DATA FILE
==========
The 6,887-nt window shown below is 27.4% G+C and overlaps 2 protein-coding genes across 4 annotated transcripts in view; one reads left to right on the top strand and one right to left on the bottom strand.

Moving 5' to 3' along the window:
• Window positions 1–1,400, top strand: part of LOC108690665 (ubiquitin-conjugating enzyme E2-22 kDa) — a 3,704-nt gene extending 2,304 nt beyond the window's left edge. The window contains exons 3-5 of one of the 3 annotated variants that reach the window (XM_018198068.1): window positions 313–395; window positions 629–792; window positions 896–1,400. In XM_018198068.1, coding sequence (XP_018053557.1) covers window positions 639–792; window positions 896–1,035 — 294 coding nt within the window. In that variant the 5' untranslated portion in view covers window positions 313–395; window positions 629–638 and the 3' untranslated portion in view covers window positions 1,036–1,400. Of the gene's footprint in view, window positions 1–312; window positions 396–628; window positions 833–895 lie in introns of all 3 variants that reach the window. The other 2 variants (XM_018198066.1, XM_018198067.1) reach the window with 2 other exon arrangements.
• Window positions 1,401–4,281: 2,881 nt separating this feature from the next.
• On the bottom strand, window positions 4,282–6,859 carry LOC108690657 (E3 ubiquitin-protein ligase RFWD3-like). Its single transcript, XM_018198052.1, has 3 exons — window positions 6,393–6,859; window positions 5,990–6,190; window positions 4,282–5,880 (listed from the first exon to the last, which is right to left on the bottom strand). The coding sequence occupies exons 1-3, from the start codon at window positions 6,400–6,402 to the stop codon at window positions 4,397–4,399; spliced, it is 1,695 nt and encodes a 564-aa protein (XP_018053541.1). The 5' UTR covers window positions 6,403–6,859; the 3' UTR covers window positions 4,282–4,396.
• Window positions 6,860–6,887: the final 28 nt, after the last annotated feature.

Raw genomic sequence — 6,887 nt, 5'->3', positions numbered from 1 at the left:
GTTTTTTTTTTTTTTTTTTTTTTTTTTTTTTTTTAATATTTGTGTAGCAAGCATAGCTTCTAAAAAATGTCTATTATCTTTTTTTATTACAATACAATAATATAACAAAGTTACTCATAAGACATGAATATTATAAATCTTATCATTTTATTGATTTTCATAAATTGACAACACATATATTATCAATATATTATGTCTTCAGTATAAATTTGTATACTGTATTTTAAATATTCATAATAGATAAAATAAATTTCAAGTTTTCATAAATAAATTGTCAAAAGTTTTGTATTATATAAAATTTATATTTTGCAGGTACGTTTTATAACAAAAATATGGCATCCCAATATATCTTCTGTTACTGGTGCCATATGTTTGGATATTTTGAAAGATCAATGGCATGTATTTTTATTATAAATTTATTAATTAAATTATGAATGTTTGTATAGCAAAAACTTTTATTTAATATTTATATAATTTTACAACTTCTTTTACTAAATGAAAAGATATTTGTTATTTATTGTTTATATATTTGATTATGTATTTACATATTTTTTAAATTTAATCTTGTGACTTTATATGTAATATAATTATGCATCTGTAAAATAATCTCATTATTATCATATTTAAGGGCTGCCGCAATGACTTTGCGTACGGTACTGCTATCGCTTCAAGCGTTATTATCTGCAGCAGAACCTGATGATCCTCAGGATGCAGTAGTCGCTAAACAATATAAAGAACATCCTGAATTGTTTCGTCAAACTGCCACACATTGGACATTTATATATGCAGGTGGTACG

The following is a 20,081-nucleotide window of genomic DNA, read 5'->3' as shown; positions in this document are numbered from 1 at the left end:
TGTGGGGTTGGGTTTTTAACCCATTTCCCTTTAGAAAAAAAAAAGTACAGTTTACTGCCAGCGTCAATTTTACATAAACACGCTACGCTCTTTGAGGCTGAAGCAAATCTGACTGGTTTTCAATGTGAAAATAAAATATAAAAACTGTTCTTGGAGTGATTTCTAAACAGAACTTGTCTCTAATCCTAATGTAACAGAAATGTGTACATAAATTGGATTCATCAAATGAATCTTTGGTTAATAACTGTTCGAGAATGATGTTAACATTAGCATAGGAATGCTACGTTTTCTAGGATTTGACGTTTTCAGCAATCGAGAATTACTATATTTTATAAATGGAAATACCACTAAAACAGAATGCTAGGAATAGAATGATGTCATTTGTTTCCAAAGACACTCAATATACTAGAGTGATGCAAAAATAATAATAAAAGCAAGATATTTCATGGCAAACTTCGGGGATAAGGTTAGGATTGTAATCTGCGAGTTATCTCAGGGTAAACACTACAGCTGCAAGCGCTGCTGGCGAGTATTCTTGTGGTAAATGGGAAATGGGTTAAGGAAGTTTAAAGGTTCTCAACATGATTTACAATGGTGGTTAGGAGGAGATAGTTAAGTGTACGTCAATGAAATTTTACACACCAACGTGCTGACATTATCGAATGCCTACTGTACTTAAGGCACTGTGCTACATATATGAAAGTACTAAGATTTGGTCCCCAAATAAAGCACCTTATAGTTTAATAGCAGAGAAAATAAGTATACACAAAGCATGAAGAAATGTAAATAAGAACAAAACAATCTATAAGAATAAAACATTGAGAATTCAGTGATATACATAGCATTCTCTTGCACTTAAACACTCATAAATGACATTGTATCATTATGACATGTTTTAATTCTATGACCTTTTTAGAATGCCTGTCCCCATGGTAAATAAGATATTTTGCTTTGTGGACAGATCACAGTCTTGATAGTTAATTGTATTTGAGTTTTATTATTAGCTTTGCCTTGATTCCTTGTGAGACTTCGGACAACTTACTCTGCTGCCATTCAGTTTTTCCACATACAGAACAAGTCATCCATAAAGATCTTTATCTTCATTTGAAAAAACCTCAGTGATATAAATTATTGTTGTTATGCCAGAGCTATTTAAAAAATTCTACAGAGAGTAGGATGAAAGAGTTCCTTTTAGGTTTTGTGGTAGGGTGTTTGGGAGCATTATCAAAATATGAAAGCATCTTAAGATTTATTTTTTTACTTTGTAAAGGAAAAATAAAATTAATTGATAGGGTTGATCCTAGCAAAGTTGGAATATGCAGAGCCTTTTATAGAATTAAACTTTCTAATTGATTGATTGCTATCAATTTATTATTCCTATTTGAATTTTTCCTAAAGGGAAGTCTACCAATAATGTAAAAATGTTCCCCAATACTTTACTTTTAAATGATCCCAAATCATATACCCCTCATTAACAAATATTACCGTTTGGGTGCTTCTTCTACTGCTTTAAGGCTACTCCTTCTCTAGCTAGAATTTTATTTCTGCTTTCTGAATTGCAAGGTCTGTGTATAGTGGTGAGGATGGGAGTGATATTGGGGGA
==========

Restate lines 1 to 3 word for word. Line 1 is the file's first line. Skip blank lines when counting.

The 6,887-nt window shown below is 27.4% G+C and overlaps 2 protein-coding genes across 4 annotated transcripts in view; one reads left to right on the top strand and one right to left on the bottom strand.

Moving 5' to 3' along the window:
• Window positions 1–1,400, top strand: part of LOC108690665 (ubiquitin-conjugating enzyme E2-22 kDa) — a 3,704-nt gene extending 2,304 nt beyond the window's left edge. The window contains exons 3-5 of one of the 3 annotated variants that reach the window (XM_018198068.1): window positions 313–395; window positions 629–792; window positions 896–1,400. In XM_018198068.1, coding sequence (XP_018053557.1) covers window positions 639–792; window positions 896–1,035 — 294 coding nt within the window. In that variant the 5' untranslated portion in view covers window positions 313–395; window positions 629–638 and the 3' untranslated portion in view covers window positions 1,036–1,400. Of the gene's footprint in view, window positions 1–312; window positions 396–628; window positions 833–895 lie in introns of all 3 variants that reach the window. The other 2 variants (XM_018198066.1, XM_018198067.1) reach the window with 2 other exon arrangements.